Any questions out there about the pattern? Let me know! Also, find the pattern for the Reversible Biking hat right here!

trick: anchoring seam-allowances

Remember my printed dress that I fixed up? It’s only been a few days, so I’m assuming yes. I mentioned that I anchored the seam-allowances together, and I wanted to expand on that!


This is a technique I’m finding myself using more and more – most recently in this printed friday-fixed dress, and also the gathered sundress from before Christmas. Basically, it is sewing the seam-allowances together at strategic points to keep the lining (or some other layer, like an inner structural bodice for example) in place.

I find I use this trick when the lining is hanging free, sewn together to the outside fabric only at the neckline (and sometimes at the sleeve hems). This construction method means that the lining moves pretty independently of the outside fabric at many points, and that’s not always something I want. For example, I really like the waist-seams to be attached to each other and move as one, and not start bunching or twisting!

Ok, let’s do some visuals:


This is the side-seam of the skirt, where I attached the seam-allowances of the skirt and the lining together. It’s a good idea to make sure the seam allowances are facing the same direction (usually towards the back) on both layers. Hang the dress up, or lay it out as it would normally hand, and then reach in and pinch the seam-allowance where you’re sewing it together before turning it inside out.


This is the side-seam of the skirt again, just a larger view. After pinching the seam-allowance together, you’ll have the lining to one side and the outside fabric to the other. It might look a little strange, but as long as you did the pinching while the garment was hanging like normal, it’ll be fine. Do keep an eye out for draglines  – I like to sew the one side, pin the other, then hang it up to see if something weird is going on. Fix, and proceed.


I didn’t sew the seam-allowances together all the way down, since I want the hem to be moving on its own. Also, notice how I stitched pretty much in the middle of the seam-allowance (which is a lot narrower for the lining that I just overlocked, but same principle!).


I also did the waist-seam. In this picture we’re looking at the skirt lining at the top, and the inside of the self-faced bodice closest to us. I made sure all the waist seam- allowances faced down, then stitched for a few centimeters right at the middle, center front and center back. The lining layer was slightly smaller than the outside, so I only did a small section so they wouldn’t pull and make draglines. In a sturdier fabric where the lining matches perfectly, I’d go ahead and sew a larger section.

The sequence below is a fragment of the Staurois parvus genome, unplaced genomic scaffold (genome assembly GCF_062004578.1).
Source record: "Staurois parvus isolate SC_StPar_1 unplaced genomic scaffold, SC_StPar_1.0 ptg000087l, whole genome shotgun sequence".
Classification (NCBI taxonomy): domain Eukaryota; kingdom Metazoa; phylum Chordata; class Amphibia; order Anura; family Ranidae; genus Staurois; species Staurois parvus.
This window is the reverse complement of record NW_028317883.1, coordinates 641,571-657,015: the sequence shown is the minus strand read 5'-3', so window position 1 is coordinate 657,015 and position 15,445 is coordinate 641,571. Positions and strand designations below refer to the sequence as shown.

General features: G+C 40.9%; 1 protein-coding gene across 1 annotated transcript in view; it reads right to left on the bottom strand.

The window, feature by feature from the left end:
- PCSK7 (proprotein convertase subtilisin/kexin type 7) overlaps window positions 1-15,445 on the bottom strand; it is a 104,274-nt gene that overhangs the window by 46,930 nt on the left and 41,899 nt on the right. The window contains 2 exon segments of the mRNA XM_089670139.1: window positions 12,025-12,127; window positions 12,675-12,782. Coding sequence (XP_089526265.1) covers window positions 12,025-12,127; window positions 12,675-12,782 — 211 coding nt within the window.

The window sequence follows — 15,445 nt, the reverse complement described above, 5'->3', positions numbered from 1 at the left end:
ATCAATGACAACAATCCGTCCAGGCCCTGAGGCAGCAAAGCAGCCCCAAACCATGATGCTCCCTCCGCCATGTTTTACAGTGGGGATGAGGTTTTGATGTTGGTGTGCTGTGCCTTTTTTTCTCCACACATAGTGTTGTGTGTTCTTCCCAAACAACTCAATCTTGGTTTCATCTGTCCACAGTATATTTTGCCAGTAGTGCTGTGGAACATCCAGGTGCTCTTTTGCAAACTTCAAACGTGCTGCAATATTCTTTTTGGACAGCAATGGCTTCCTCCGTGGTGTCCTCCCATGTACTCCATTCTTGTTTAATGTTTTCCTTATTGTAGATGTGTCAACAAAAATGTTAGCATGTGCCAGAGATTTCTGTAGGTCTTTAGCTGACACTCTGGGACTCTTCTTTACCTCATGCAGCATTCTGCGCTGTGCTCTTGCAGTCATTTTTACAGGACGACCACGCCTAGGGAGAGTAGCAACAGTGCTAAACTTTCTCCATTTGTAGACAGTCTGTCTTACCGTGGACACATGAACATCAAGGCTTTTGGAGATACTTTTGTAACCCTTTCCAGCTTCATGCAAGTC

I made a little illustration to further show where I’d use this technique (at least on a dress – a tailored jacket uses this many places, but that’s a post of its own!). I used it two places on this dress; at the side seam and the waist seam. If the lining layer had sleeves attached to it, like a fully lined jacket for example would have, I would also want to attach the seam-allowances at the top of the shoulders. With this particular printed dress I actually sandwiched the sleeves between the outer fabric and the lining layer, so they were all anchored and secured by that.

I hope this made sense, and can be helpful – feel free to ask any questions!

how I dress for my strong shoulders

Me-Made-May is right around the corner, and as I mentioned in my last post on MMM, this excersise is more of a personal style challenge for me than anything. This has got me thinking about how I put together outfits, and what I’ve discovered and learned from that.

So, here’s the deal: my shoulders are prominent. They’re wider than my hips (for those who use those things to categorize), and they are angular. They are one of my most pronounced features, but quite honestly, sometimes I don’t want them to be quite so much. That’s when I do one of the following things:

• Duck and run for cover

Cheat. Blur the lines of where your shoulders actually ends. I tell you, this is my most used trick. Usually, tops and shirts and jackets should have their sleeve seam hit right at the tip of your shoulder, but if I followed that, the fit would be too big elsewhere. This means the seam is further in on my shoulder, but that’s ok! It actually hides my wide shoulders through an optical illusion (or the power of social norms – take your pick!). A yoked dress or cap-sleeve shirt are other examples for big-shoulder hiding.

• Vertical lines 

Vertical lines take attention away from horizontal lines – at least that is my reasoning and experience! I love wearing cardigans for this reason, and deep v-necks as well.

• Balancing out the hips

By creating volume at the hips, the shoulders don’t look as wide in comparison. There is a reason I love my Marie-skirts! Another way to do this is to wear a layer (like the outfit with the cardigan in this post) ending at the widest point of your hips to emphasize them, or to wear brightly colored shorts.

• Flaunt it!

They’re there, make them the focal point! By the way, the type of sleeve that this top has will work to hide the real width of your shoulders as well, oddly enough.

Now finally, part of me struggles a bit with this – there is a constant battle between the part of me that wants to feel like I look nice, and the part of me that feels I should be accepting of what my body looks like, and not try to “hide” any parts of it. I don’t know if I’ve come to any conclusions, but I’d love to hear other people’s comments. Is it possible to hide things in a “good” way?